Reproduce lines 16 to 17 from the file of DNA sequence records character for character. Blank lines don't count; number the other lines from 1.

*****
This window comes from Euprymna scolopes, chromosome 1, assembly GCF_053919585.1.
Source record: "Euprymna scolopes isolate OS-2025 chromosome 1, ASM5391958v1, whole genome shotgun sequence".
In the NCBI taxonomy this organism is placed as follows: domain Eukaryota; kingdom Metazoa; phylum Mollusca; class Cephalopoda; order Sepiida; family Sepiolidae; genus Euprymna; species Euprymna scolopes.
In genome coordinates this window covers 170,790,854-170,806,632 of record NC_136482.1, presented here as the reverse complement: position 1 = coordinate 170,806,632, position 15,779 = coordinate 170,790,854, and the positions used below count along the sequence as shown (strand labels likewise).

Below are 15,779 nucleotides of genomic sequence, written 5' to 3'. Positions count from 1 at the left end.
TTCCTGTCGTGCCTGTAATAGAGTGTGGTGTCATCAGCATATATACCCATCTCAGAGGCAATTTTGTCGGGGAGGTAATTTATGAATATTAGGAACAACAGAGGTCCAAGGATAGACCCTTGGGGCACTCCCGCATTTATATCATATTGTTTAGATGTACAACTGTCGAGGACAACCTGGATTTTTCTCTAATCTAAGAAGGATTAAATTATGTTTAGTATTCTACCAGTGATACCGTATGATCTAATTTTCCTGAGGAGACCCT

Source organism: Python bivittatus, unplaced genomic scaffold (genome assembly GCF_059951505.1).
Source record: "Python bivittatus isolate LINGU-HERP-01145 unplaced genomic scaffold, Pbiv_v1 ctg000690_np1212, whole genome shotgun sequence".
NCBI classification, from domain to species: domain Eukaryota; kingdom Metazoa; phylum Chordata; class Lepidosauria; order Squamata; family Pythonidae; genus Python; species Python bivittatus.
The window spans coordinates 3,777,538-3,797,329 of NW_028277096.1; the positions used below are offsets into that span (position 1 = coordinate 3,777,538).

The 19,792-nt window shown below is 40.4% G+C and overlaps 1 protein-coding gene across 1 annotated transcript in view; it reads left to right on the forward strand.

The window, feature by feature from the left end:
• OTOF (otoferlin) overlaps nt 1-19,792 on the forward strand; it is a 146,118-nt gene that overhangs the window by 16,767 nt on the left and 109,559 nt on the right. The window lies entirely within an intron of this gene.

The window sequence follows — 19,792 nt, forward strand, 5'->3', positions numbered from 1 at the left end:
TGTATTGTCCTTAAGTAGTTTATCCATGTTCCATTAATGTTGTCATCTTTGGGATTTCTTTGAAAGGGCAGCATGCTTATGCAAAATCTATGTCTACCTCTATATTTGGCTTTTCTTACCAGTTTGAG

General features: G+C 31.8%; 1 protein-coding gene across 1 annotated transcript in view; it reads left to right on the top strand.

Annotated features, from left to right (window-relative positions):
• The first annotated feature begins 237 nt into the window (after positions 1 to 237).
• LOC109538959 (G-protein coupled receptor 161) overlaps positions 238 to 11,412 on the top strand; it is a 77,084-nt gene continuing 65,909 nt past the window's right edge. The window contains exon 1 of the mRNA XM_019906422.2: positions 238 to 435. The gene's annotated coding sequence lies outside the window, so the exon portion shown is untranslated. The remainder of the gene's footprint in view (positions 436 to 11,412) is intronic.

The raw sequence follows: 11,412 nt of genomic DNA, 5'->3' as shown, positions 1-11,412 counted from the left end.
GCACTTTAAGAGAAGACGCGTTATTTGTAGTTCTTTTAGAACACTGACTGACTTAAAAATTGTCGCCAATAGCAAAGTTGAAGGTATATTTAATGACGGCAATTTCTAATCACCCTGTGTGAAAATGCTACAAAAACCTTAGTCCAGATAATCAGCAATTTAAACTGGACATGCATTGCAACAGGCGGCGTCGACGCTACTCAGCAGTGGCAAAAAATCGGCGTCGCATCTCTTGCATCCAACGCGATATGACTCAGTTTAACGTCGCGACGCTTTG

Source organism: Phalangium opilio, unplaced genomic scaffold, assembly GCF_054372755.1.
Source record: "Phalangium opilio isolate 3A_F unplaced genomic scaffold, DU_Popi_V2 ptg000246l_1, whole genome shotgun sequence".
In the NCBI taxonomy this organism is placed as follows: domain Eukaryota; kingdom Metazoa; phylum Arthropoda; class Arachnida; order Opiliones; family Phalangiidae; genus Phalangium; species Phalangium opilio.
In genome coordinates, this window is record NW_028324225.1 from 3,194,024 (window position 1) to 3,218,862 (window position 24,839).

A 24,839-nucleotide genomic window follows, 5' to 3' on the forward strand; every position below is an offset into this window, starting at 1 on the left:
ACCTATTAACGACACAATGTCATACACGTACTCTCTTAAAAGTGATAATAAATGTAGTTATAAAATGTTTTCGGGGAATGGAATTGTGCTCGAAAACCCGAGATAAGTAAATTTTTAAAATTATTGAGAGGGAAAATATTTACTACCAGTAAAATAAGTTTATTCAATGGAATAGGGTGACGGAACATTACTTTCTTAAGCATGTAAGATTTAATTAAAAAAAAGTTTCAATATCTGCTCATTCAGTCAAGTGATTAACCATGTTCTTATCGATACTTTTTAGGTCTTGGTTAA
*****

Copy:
General features: G+C 31.8%; 1 protein-coding gene across 1 annotated transcript in view; it reads left to right on the top strand.

Annotated features, from left to right (window-relative positions):